As you might expect for a $7 pair of headphones, you don't get anything in the way of extras: no inline remote/microphone for making cell phone calls, nor any sort of carrying case.
While the Panasonic HJE120s have an L-shaped plug, the City Lights have a compact straight plug that will be easier to fit into more smartphone cases but may not be as sturdy as an L-shaped plug.
The City Lights' cord is more tangle-resistant than the ultraslim cord found on the ErgoFit RP-HJE120, but it's not as much so as the the flat, linguine-style cord found on some in-ear headphones.
Today's contemporary listeners like bass, which probably explains the plethora of favorable user reviews of the City Lights. And while there's no doubt they deliver lots of bass, the earphones' high-end (treble) performance is decidedly lackluster. They lack clarity and sparkle, and come off sounding fairly dull ("muddy" would be a more critical way to say the same thing).
I don't expect a whole lot from $7 in-earphones, but some of these are sub-$10 models like the Panasonic and JVC have helped raise the bar in the ultrabudget category, so I've started to expect a little more. These iLuvs don't sound bad, but they really are all about the bass, so if a bass-dominant headphone isn't your thing, this won't be either.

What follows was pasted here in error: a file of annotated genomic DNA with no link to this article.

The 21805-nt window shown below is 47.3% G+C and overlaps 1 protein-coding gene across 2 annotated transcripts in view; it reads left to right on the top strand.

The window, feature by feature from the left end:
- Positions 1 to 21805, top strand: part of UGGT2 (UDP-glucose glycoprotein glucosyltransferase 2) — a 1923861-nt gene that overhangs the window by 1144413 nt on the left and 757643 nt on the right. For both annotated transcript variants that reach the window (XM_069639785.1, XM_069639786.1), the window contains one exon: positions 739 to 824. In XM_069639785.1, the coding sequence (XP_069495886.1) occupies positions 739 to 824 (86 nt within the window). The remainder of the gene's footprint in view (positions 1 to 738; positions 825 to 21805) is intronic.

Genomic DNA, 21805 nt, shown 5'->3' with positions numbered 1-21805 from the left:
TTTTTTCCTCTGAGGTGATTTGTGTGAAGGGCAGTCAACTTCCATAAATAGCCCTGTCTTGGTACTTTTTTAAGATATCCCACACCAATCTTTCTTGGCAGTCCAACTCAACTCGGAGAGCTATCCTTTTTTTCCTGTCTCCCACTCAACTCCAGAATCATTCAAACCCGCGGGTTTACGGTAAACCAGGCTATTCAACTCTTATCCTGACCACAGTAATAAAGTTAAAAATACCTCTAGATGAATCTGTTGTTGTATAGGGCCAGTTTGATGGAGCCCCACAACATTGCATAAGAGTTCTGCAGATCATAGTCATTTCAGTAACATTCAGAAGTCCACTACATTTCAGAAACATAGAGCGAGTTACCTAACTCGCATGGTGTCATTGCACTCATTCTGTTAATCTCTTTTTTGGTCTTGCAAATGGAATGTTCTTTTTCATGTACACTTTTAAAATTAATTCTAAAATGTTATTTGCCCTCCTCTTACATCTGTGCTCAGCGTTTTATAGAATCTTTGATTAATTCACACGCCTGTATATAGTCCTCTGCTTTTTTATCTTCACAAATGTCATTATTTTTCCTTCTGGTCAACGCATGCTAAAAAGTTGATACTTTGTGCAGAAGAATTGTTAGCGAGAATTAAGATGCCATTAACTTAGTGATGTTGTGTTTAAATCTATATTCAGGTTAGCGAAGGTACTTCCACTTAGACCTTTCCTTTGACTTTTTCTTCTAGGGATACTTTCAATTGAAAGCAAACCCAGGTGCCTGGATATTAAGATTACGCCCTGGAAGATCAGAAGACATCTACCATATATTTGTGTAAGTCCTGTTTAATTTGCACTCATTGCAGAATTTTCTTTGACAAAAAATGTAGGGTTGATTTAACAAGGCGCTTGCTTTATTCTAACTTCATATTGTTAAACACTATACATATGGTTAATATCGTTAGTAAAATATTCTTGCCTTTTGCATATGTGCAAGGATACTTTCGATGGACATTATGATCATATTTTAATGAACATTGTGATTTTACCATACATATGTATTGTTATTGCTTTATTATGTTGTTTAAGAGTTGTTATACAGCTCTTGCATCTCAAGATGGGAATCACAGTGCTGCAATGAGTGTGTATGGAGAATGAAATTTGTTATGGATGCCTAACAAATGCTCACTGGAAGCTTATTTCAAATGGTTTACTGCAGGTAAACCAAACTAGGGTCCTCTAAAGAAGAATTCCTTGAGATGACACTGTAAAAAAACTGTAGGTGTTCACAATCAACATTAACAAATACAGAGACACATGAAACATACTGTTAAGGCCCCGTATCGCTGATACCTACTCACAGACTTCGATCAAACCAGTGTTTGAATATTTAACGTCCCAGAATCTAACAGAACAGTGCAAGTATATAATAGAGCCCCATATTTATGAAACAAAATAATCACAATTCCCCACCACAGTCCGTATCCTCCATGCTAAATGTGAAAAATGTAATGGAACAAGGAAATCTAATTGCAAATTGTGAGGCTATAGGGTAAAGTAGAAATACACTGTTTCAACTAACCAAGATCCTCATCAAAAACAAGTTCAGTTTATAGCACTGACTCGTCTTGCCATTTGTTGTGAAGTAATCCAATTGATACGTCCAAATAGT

The City Lights and these other other ultra-inexpensive headphones cost about the same as some of the fancier coffee concoctions at Starbucks, so it's hard to be too picky when reviewing them. However, while the City Lights are comfortable and attractive looking, and seem to be built reasonably well, they wouldn't be my first choice as a cheap headphone. But my tastes run toward better balanced, more accurate-sounding headphones, and these just push the bass a little too hard at the expense of clarity.
Of course, your tastes may be different, and if you like bass, you may want to give these guys a shot. The price certainly is right.